These are anxious days. Is it possible that it has only been two weeks since this new reality descended on so many of us? Every day has contained such change that it feels as if months have slipped away. Every hour can feel marked by an underlying sense of emergency as we check news and call loved ones.
It’s strange to think back to a few weeks ago when I was planning ahead for my daughter’s high school graduation. Should we host the party at our house or did I need to rent a space? When should I put invitations out? Instead of the black gown and mortarboard in May, two weeks ago as school was rapidly shutting down, my daughter’s literature teacher invited students to line up and walk down the classroom aisle. She bumped elbows with each one, congratulating them on finishing well. A classmate pulled out his bassoon and played “Pomp and Circumstance.” The teacher emptied her cabinets of PopTarts and coffee pods and they toasted one another.
In those first few days home as everything we had planned seemed to fold around us, we ricocheted between grieving our lost plans and full schedules to being cognizant of our many blessings. We are in good health, our jobs transitioned to home, our cabinets are full of food. And yet, there are so many for whom this is not the case. The pain and worry are palpable.
As a Christian practicing a liturgical tradition, it has been particularly resonant for me that all of this is happening against the backdrop of Lent. Lent, the forty days leading to Easter, is a time for inward reflection and outward service. The name Lent comes from an old word meaning “to lengthen.” Lengthening seems like an apt description of what is required of us just now. During this pandemic, like it or not, we are being forced to lengthen ourselves: our patience, our compassion, our time between grocery runs. In addition to these things, I’m learning to lengthen my ability to sit with uncertainty. While busy signing into Zoom meetings and scraping together meals, I’m aware there’s a constant hum of worry and questions just below the surface. Who among those I know will get sick or lose their jobs? Will I lose people I love? Will I get sick? These are questions that no amount of mental forecasting will answer. Instead, I must lengthen my practice of holding still within the questions, of being okay without answers.
“One of the things that I’m aware of is that consistent habits, what some have called habits of grace, can really be helpful especially in unsettling times,” Bishop Curry wrote in a March 16th letter. Bishop Curry’s habits of grace aren’t tantamount to whistling by the graveyard. They aren’t ways to pretend we are okay in the midst of a crisis. Instead they are the tangible ways we lengthen ourselves in these times. From far away, we all watched Italians unite to practice a habit of grace by singing together every day. We have seen the footage of health care workers gearing up in reused masks and garbage bags to head into crowded hospitals in New York City and around the world. Some of these daily habits of grace are heroic and on the frontline, and some, like joining in song with neighbors, happen on the back balconies of apartments. But the invitation to us is there: in this time of anxiety, the financial pain and health concerns, there are hidden gifts. We can choose to develop habits of grace that lengthen our minds and hearts.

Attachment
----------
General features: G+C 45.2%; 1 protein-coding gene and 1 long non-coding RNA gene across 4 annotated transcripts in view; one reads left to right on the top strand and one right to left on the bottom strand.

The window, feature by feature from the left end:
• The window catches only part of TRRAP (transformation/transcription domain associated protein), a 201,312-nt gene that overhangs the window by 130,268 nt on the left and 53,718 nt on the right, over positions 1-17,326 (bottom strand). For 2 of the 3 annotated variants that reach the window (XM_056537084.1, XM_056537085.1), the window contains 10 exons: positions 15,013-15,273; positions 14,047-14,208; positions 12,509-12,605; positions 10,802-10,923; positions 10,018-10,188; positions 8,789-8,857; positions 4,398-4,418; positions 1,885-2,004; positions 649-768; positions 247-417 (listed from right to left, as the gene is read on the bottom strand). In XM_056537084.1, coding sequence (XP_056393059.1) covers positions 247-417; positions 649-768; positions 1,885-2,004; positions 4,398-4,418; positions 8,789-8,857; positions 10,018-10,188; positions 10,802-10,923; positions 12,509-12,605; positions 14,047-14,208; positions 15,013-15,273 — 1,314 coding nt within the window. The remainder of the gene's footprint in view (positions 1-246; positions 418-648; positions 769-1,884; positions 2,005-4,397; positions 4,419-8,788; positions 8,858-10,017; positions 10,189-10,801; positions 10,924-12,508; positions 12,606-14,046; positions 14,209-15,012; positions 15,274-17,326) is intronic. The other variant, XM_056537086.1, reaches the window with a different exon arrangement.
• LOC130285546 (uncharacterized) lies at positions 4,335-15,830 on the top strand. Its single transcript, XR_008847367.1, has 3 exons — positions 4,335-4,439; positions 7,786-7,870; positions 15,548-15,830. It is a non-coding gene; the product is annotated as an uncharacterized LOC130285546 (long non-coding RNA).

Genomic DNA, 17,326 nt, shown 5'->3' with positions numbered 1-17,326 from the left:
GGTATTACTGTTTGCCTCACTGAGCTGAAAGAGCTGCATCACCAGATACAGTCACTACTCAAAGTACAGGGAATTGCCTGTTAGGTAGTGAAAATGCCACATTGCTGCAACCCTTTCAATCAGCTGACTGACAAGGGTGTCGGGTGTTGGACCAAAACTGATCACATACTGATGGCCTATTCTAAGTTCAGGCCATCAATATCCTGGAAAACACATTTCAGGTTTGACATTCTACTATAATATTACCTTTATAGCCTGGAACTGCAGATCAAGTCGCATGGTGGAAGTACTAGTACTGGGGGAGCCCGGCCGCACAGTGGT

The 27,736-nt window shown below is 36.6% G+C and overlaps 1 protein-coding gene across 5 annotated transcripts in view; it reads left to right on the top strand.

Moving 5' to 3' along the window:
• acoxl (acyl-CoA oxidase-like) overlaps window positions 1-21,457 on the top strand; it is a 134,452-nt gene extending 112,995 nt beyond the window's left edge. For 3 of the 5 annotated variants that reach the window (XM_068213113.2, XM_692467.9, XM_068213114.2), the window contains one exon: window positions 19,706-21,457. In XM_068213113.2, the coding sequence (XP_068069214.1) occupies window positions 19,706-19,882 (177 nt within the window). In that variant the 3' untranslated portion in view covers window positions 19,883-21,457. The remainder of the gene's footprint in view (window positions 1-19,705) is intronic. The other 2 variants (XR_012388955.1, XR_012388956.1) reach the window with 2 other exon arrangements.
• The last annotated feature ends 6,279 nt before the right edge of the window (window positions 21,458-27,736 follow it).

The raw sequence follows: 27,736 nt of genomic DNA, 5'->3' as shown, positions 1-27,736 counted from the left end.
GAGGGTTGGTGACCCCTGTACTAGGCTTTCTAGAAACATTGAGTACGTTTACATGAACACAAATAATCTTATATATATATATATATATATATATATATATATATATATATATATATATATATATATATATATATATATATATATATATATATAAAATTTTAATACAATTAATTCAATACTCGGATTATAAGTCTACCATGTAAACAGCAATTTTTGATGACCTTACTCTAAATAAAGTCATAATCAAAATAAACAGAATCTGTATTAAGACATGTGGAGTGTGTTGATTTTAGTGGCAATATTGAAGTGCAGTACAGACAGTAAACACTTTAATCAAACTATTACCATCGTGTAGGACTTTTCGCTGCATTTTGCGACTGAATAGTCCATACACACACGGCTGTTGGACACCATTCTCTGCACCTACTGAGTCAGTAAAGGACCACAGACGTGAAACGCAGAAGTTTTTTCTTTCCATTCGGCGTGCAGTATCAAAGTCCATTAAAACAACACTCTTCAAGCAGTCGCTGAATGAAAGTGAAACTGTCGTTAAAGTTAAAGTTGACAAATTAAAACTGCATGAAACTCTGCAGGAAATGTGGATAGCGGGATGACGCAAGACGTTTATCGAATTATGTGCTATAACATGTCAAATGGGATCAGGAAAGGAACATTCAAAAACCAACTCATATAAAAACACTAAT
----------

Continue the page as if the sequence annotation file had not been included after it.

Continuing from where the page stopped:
For so many of us, these habits will evolve from the small choices we make in our day, as simple and profound as the words we choose with our loved ones (and ourselves) at the day’s opening and close.. I have found great solace in the renewed ritual of plunging my hands almost daily into garden soil and calling out to neighbors as they pass. I watch as two daughters take up sketch pads and another plunges into Tolstoy; my sister reads the Narnia Chronicles by Zoom to a group of eager children and adults every morning; my husband, busy with back-to-back virtual meetings, takes time for tea with our family during the day. Still others in our church reach out by phone at least twice a week to check up and connect, and grocery runs and help are just an email away. Another older couple I know speak nightly with their extended family about their gratitudes for the day. What are habits of grace you are developing or hearing about? Please leave a comment, below.
Friends, may love and mercy surround us; may we feel the love of our neighbors; may we bind one another in prayer, support, and connection that transcends all barriers. May we take a deep breath, tune our spirits to the abiding love that will not forsake us, and, in small ways and large, act to care for this hurting world.
One thought on “Habits of Grace in Anxious Times”
Thank you, Kim, for making time and space for these reflections. That in itself is a habit of grace. And I am more grounded by it.